Early Treatment

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At The Village Orthodontist, we believe in using state-of-the-art preventative treatment rather than reactive treatment. Why wait until a problem erupts before receiving care? The experienced and knowledgeable team at The Village Orthodontist can help prevent bad habits before they start. We follow the recommendations from the American Association of Orthodontists and encourage patients to start an initial screening at age seven. This allows us to achieve amazing results in a shorter period of time, since the face and jawbones are typically still developing and not set into place. 

 Orthodontic Problems.

There are several ways that kids can benefit from seeing an orthodontist at an early age. But it's important to recognize that early evaluation isn't necessarily followed by early treatment; in most cases, if orthodontic work is needed, we simply monitor your child's growth patterns until we see that it's time for treatment to begin. This gives us an opportunity to get the best results in the most efficient way, and to help prevent future problems.

Although every child's development is different, in most kids the first adult molars have typically started to emerge by around age six. This, along with other developmental markers, lets us get a handle on the basic alignment of the teeth, from front to back and side to side. It may also be possible at this point to determine whether there is adequate room in the mouth for all of the permanent teeth — and, if not, to take action.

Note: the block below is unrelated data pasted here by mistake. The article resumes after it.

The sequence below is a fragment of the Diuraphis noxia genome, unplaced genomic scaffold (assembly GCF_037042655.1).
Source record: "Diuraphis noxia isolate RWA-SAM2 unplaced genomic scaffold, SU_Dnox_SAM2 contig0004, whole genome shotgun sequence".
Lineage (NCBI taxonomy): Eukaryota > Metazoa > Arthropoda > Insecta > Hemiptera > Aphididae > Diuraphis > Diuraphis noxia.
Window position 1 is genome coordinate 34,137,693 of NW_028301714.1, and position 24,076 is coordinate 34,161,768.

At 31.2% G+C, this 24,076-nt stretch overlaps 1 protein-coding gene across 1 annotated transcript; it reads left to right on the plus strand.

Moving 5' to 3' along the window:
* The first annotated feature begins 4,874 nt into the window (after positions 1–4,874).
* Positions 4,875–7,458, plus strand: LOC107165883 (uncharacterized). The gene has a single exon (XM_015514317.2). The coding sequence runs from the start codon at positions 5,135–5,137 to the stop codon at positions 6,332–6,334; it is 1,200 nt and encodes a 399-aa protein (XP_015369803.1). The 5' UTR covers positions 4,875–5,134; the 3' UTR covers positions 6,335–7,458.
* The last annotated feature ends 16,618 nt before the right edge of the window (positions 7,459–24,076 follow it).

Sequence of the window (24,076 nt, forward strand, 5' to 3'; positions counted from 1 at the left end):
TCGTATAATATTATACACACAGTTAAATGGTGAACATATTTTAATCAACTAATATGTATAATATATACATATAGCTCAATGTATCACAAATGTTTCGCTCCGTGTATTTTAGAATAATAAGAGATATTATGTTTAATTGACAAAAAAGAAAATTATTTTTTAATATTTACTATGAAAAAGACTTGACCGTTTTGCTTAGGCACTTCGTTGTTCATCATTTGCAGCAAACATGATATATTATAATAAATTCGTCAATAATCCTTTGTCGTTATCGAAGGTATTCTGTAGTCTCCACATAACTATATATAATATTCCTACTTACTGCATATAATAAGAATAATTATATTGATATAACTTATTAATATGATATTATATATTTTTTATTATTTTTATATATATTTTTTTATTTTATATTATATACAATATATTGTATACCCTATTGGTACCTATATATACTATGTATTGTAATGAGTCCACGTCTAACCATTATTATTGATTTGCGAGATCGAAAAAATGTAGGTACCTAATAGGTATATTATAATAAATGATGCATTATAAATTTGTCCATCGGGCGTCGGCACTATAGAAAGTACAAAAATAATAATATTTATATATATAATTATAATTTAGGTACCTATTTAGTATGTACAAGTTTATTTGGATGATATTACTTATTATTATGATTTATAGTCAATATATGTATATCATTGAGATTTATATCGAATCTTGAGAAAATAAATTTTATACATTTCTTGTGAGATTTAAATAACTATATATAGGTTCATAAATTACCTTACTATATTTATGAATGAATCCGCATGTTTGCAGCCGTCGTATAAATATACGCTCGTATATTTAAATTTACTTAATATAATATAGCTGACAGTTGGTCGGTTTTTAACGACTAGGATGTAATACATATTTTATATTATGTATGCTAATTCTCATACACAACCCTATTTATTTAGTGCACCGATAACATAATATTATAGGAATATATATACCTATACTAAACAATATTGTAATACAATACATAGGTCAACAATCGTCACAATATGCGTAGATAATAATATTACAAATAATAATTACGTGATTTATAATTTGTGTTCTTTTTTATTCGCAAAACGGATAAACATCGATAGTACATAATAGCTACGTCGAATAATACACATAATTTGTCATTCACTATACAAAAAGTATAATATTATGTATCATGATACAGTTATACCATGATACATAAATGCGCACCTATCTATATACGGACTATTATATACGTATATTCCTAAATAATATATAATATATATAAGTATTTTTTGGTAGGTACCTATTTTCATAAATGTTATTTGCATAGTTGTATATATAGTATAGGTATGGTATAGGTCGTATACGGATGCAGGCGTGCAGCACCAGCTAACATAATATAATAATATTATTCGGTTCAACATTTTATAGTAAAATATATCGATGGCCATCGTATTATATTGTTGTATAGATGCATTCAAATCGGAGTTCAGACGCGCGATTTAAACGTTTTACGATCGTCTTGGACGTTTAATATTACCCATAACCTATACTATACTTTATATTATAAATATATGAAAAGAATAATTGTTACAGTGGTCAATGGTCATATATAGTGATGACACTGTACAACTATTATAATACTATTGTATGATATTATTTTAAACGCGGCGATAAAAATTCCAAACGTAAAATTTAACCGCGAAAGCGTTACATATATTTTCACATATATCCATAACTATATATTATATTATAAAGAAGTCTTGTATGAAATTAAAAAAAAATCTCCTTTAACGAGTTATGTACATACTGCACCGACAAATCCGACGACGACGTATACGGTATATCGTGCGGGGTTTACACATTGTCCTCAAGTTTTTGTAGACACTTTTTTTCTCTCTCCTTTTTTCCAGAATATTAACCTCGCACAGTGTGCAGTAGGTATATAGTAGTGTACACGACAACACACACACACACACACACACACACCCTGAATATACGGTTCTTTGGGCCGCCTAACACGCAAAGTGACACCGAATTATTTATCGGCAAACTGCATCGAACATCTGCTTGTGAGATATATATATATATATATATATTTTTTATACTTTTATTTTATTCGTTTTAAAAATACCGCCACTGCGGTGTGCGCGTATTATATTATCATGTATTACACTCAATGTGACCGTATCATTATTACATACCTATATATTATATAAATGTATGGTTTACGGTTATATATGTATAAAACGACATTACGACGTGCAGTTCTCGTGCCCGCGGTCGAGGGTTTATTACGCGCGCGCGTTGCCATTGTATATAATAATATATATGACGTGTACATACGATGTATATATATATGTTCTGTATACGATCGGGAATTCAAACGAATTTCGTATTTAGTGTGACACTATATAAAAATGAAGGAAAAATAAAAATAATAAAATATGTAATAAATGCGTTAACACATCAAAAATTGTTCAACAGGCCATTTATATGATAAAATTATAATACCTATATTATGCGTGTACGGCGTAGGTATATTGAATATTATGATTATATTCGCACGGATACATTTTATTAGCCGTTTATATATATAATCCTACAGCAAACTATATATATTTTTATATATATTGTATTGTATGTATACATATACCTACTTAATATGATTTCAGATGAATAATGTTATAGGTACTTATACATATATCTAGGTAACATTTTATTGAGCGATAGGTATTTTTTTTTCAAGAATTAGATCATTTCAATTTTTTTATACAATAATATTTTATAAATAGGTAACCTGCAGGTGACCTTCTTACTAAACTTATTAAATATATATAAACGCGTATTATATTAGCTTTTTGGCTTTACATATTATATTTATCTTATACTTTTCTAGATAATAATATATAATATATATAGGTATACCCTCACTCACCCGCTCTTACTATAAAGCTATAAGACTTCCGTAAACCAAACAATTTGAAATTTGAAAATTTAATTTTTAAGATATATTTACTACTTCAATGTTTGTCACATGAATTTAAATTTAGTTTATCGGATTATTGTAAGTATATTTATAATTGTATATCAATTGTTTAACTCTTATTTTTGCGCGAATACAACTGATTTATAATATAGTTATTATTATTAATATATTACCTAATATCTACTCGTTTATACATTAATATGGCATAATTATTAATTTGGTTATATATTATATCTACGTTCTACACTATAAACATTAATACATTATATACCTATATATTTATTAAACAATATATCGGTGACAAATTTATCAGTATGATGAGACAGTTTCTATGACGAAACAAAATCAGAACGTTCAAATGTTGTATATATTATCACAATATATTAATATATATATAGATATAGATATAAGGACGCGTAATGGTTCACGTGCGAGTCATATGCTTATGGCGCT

Why Is Early Treatment Important?

While an early evaluation for your child will not always lead to immediate treatment, it is important to have a screening done to prevent future problems from developing. We will monitor your child’s growth and determine the best possible time for metal braces, clear braces, Invisalign (for teens), or other orthodontic appliances. Our office has helped a large number of children and adolescents achieve healthy, beautiful smiles, and we understand the individual needs of every patient we treat. There are circumstances where early treatment may need to be started right away. These include: 

Crossbite.One is severe crossbite, a condition where the upper teeth close inside the lower teeth. To treat this problem, a device called a palatal expander can be used, which gradually and painlessly widens the upper jaw; it's especially effective when the jaw itself hasn't fully developed. If we wait too long, a more complicated treatment — or even oral surgery — might be required to correct the problem.

 

Crowding.Another condition that may benefit from early treatment is severe crowding. This occurs when the jaws are too small to accommodate all of the permanent teeth. Either palatal expansion or tooth extraction may be recommended at this point, to help the adult teeth erupt (emerge from below the gums) properly. Even if braces are required later, the treatment time will likely be shorter and less complicated.